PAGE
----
Scholar Spotlight: Jay-Sheree Allen, MD

jay_sheree_allen_headshot-_online

Dr. Jay-Sheree Allen is an NMF Scholar who gained an unexpected passion and purpose through our GE-NMF Global Health Fellows Program at a hospital in Ghana. After being chosen for her residency, Dr. Allen flew to Ghana for this six week service-learning program, and received the most career-altering experience of her life.

The next six weeks helped her understand not only the hardships of basic medical procedures in a third-world country, but nuances in the healthcare industry. While she had a strong interest in seeing patients, she could not help but notice how stressed the two full-time physicians were due to lack of resources, and decided to become proactive.

During her service-learning program, Dr. Allen created a crowdfunding page for the hospital (St. Luke’s Clinic, Apam Ghana) and raised over $2,700 USD (over 10,000 CEDIs). St. Luke’s Clinic shared a large adult blood pressure cuff among multiple wards, stethoscopes were limited, and many of the pediatric beds were without mosquito nets, which is especially concerning considering that malaria is a commonly treated condition. After collecting the funds, Dr. Allen asked different departments within the clinic what they needed and provided basic needs for the whole hospital. Born and raised in Jamaica, Dr. Allen was inspired by missionary groups who came to her school, who encouraged her and other young women to be educated and lead. “I remember having missionary groups from the US come speak to us, instilling that you could make your life what you wanted,” she said.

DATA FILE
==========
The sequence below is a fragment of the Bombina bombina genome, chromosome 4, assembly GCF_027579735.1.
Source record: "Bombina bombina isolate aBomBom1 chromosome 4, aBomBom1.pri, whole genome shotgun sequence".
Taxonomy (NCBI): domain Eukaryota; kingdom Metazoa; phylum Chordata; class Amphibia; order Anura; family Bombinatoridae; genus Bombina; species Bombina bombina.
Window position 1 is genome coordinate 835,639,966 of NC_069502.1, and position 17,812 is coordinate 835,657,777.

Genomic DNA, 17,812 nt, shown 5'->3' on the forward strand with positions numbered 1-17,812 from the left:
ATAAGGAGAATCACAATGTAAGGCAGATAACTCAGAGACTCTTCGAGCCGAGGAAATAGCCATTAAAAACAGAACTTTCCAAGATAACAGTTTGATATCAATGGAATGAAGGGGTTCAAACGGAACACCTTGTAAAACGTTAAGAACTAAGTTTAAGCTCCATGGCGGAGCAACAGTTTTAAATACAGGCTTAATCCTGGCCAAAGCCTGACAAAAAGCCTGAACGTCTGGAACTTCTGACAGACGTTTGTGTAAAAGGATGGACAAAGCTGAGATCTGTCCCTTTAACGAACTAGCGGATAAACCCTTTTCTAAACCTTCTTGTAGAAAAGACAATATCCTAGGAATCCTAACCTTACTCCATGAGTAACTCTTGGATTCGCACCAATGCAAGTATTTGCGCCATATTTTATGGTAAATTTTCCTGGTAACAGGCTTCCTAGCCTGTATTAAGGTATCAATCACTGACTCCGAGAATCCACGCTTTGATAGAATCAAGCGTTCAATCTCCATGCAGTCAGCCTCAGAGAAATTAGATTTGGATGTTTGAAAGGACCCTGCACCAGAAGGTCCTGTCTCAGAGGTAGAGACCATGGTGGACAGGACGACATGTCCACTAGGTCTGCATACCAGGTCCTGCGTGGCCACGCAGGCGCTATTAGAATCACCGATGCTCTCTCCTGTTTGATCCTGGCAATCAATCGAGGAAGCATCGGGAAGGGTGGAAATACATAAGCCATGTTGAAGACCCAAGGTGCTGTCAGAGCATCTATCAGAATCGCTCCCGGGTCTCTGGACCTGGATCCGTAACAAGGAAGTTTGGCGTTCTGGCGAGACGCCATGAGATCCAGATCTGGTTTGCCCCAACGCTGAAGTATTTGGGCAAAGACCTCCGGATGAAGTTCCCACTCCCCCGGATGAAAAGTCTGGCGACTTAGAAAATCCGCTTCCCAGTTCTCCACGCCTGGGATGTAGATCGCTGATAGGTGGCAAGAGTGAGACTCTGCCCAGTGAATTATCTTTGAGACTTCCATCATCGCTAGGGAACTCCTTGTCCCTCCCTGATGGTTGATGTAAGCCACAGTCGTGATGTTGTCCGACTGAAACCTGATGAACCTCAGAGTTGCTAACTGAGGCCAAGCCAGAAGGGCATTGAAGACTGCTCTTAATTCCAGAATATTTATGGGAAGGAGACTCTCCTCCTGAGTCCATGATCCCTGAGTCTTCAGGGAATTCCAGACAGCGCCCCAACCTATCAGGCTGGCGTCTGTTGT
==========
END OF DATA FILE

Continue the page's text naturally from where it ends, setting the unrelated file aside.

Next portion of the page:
jaysheree-allen-happy-picture
Dr. Allen in Ghana.

Focusing on women’s healthcare abroad, Dr. Allen is looking forward to her upcoming projects, specifically a 4 week Global Health Elective at Korle Bu Teaching Hospital through the Mayo International Health Program.. “While in undergrad, I participated in a program for women who are interested in sciences: to travel the world and show young girls how they could make a difference in STEM fields. I can remember having a moment while I was teaching in Tanzania to a classroom full of young women: I was the woman reflecting the same message of hope I received in Jamaica. They could be whoever they wanted to be. I owe it to every young woman I meet to instill the same hope that was given to me.” Dr. Allen recently contacted NMF to connect her with Dr. Gilbert Buckle, CEO of Korle-Bu Teaching Hospital for mentorship during her upcoming trip to Ghana in April 2017.

 

 

 

This entry was posted in Scholar Spotlight by Justine Kay.